Pat Ewing loves to hunt in Adams County. On this day, he is looking for grouse but he says a new trespass law makes him leery about hunting in this area.
"Down in the woods I just saw a grouse fly out to the left through the forest. I would like to go hunt and pursue that grouse. I don't know if I can because of the private property law that passed, I could be in big trouble and get big fines if I go on private property and hunt."
The new law that went into effect July first dramatically harshens the penalty for trespassing, while easing landowners requirements to identify private property. "The new thing is that the requirement for landowners to post their property every 660 feet is no longer part of the code," said IDFG's Matt O'Connell. "So now it's a reasonable person standard where if the property is marked in such a way that a reasonable person would believe it's private, that's the main requirement."
A reasonable person would likely understand that land like *this is private. Fish and Game has included a form in this year's hunting regulations for sportsmen to ask permission in places like this. But in places where there is a patchwork of private and public land knowing where you need permission can be anything but clear.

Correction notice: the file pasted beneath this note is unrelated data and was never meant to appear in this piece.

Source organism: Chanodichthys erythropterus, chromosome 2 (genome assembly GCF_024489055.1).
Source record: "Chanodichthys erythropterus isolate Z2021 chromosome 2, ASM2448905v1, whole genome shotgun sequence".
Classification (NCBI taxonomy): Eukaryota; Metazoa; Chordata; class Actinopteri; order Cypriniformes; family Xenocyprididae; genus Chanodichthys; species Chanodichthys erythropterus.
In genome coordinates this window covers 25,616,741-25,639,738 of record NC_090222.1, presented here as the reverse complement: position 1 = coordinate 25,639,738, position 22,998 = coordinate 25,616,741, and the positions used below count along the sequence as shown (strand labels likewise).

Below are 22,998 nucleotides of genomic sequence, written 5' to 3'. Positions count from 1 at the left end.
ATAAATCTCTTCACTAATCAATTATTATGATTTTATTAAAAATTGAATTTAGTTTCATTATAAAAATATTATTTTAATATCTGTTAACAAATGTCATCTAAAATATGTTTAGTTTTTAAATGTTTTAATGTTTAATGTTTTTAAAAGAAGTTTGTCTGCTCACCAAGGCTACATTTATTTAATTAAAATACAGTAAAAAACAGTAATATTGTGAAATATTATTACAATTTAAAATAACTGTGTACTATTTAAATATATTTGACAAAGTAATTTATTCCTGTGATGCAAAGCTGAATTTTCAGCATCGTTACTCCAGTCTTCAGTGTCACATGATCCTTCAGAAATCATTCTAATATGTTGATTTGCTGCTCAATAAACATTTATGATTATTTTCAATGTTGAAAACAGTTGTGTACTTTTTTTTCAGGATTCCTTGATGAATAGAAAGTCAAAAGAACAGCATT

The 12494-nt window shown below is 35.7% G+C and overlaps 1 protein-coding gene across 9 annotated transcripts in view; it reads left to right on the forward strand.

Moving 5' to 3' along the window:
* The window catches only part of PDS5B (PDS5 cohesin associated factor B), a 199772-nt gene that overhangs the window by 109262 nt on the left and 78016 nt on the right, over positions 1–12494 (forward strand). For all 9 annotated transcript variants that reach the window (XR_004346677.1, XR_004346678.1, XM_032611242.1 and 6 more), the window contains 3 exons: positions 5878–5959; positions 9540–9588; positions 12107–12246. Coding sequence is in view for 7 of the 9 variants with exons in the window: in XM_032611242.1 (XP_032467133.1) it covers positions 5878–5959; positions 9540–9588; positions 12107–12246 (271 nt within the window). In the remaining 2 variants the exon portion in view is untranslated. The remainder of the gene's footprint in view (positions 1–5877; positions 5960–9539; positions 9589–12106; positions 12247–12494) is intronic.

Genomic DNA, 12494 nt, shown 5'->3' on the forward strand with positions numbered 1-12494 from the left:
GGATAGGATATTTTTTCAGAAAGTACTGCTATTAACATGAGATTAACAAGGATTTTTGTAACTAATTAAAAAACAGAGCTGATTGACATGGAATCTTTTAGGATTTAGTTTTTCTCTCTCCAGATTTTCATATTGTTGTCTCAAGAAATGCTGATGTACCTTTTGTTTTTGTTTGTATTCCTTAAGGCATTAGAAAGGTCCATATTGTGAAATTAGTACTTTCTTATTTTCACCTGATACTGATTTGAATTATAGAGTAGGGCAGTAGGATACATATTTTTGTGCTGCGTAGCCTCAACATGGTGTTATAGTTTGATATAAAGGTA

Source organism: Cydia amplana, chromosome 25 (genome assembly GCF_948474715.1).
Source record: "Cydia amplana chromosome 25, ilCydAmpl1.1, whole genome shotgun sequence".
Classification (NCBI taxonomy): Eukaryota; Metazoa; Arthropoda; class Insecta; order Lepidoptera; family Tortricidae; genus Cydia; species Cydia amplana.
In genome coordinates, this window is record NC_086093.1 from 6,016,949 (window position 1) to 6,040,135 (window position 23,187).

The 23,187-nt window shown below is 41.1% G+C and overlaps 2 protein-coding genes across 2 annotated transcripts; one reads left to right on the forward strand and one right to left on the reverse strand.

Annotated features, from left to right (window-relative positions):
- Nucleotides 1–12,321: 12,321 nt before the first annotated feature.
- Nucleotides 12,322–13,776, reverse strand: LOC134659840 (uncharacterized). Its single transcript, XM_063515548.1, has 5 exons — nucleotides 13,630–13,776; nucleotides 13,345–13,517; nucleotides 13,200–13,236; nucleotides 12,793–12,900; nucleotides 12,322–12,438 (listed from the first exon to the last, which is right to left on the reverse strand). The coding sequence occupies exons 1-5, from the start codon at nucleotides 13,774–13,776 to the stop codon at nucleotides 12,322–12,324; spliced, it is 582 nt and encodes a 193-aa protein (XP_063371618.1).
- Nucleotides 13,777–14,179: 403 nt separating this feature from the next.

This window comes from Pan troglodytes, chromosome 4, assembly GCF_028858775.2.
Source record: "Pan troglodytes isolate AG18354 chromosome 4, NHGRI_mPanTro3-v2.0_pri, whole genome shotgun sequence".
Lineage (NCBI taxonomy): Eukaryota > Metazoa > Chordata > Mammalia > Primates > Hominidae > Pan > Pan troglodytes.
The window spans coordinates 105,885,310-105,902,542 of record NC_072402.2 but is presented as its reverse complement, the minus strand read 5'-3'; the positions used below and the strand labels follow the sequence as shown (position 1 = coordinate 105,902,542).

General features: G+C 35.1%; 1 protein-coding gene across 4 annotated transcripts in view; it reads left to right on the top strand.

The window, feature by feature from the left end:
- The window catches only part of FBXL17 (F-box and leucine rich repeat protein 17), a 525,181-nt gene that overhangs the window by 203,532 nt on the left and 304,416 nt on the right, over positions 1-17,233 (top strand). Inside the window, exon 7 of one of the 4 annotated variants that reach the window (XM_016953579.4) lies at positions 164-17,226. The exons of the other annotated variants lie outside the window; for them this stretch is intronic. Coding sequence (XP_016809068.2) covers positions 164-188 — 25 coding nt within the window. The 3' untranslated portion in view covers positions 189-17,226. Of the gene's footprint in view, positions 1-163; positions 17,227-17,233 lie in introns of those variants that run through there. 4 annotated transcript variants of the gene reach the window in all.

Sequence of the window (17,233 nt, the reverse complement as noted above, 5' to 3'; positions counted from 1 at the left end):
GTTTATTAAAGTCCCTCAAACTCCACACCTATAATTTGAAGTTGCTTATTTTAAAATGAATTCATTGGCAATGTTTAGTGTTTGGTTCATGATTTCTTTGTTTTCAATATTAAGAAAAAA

"Right now on either side of the road I'm on there is public land, but if I take five steps forward, suddenly I am on private land. Without this GPS I would have no idea which was which."
O'Connell admits the new law may present challenges to sportsmen, so this season the department will focus more on education than prosecution.
"With the new law we try to do as much education as we can and hope to ease the public into things, so we try to be understanding and compassionate and empathetic with people realizing it is a new law."
However, if a landowner is determined enough to sign a complaint, officers are likely to issue a citation. Under the new law, a first offense results in a minimum fine of five hundred dollars. Trespassers causing damage a second time could lose hunting and fishing license, and a third offense could result in a fifty thousand dollar fine and up to one year in jail.
The good news for hunters is the availability of GPS unit and apps available on smartphones that will tell you exactly when you are and aren't on private property. Fish and game suggest hunters invest in the technology, and Ewing agrees.
"Having GPS would allow me to go into the property and hunt and not feel like I was threatened. What if you didn't have GPS? I would probably elect not to go hunting here, cause I wouldn't know the situation."